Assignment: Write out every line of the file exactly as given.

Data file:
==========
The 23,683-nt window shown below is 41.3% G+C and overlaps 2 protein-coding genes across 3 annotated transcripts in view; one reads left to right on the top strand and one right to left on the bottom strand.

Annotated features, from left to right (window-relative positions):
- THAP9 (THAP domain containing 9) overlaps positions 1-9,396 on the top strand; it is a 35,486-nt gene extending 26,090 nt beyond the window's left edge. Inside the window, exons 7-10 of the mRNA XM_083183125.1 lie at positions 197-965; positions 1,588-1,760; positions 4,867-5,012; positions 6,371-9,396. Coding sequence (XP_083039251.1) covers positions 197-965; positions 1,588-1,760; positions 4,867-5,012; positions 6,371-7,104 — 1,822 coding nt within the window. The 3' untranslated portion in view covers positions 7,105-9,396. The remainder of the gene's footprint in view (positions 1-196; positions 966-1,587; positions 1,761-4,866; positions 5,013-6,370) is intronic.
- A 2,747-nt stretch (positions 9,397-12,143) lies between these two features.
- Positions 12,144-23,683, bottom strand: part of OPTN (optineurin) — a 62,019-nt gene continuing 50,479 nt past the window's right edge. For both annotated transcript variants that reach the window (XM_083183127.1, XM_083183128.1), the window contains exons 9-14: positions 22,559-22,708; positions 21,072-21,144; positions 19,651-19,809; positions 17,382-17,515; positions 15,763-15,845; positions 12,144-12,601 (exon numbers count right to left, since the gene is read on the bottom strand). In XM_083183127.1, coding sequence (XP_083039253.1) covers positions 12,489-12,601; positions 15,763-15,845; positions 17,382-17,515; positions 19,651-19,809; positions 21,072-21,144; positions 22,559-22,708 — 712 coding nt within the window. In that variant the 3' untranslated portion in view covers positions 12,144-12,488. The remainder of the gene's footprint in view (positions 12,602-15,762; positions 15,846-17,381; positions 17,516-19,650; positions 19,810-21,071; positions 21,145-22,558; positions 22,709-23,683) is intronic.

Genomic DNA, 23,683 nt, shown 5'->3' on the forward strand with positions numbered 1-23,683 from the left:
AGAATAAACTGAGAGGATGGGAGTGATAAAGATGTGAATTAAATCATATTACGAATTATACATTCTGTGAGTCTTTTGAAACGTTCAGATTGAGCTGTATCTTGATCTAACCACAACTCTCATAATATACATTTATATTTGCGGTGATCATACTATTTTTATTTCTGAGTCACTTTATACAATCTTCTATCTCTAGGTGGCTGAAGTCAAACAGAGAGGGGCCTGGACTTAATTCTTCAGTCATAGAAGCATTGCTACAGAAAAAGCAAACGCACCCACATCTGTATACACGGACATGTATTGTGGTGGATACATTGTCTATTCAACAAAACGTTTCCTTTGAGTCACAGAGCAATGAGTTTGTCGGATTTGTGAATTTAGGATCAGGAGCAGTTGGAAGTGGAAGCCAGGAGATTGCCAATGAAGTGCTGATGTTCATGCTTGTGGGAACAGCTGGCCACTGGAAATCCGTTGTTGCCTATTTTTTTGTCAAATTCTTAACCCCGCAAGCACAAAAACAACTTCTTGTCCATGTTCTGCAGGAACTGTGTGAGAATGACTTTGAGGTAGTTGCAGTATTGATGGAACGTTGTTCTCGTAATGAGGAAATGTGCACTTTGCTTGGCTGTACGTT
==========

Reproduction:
The 23,683-nt window shown below is 41.3% G+C and overlaps 2 protein-coding genes across 3 annotated transcripts in view; one reads left to right on the top strand and one right to left on the bottom strand.

Annotated features, from left to right (window-relative positions):
- THAP9 (THAP domain containing 9) overlaps positions 1-9,396 on the top strand; it is a 35,486-nt gene extending 26,090 nt beyond the window's left edge. Inside the window, exons 7-10 of the mRNA XM_083183125.1 lie at positions 197-965; positions 1,588-1,760; positions 4,867-5,012; positions 6,371-9,396. Coding sequence (XP_083039251.1) covers positions 197-965; positions 1,588-1,760; positions 4,867-5,012; positions 6,371-7,104 — 1,822 coding nt within the window. The 3' untranslated portion in view covers positions 7,105-9,396. The remainder of the gene's footprint in view (positions 1-196; positions 966-1,587; positions 1,761-4,866; positions 5,013-6,370) is intronic.
- A 2,747-nt stretch (positions 9,397-12,143) lies between these two features.
- Positions 12,144-23,683, bottom strand: part of OPTN (optineurin) — a 62,019-nt gene continuing 50,479 nt past the window's right edge. For both annotated transcript variants that reach the window (XM_083183127.1, XM_083183128.1), the window contains exons 9-14: positions 22,559-22,708; positions 21,072-21,144; positions 19,651-19,809; positions 17,382-17,515; positions 15,763-15,845; positions 12,144-12,601 (exon numbers count right to left, since the gene is read on the bottom strand). In XM_083183127.1, coding sequence (XP_083039253.1) covers positions 12,489-12,601; positions 15,763-15,845; positions 17,382-17,515; positions 19,651-19,809; positions 21,072-21,144; positions 22,559-22,708 — 712 coding nt within the window. In that variant the 3' untranslated portion in view covers positions 12,144-12,488. The remainder of the gene's footprint in view (positions 12,602-15,762; positions 15,846-17,381; positions 17,516-19,650; positions 19,810-21,071; positions 21,145-22,558; positions 22,709-23,683) is intronic.

Genomic DNA, 23,683 nt, shown 5'->3' on the forward strand with positions numbered 1-23,683 from the left:
AGAATAAACTGAGAGGATGGGAGTGATAAAGATGTGAATTAAATCATATTACGAATTATACATTCTGTGAGTCTTTTGAAACGTTCAGATTGAGCTGTATCTTGATCTAACCACAACTCTCATAATATACATTTATATTTGCGGTGATCATACTATTTTTATTTCTGAGTCACTTTATACAATCTTCTATCTCTAGGTGGCTGAAGTCAAACAGAGAGGGGCCTGGACTTAATTCTTCAGTCATAGAAGCATTGCTACAGAAAAAGCAAACGCACCCACATCTGTATACACGGACATGTATTGTGGTGGATACATTGTCTATTCAACAAAACGTTTCCTTTGAGTCACAGAGCAATGAGTTTGTCGGATTTGTGAATTTAGGATCAGGAGCAGTTGGAAGTGGAAGCCAGGAGATTGCCAATGAAGTGCTGATGTTCATGCTTGTGGGAACAGCTGGCCACTGGAAATCCGTTGTTGCCTATTTTTTTGTCAAATTCTTAACCCCGCAAGCACAAAAACAACTTCTTGTCCATGTTCTGCAGGAACTGTGTGAGAATGACTTTGAGGTAGTTGCAGTATTGATGGAACGTTGTTCTCGTAATGAGGAAATGTGCACTTTGCTTGGCTGTACGTT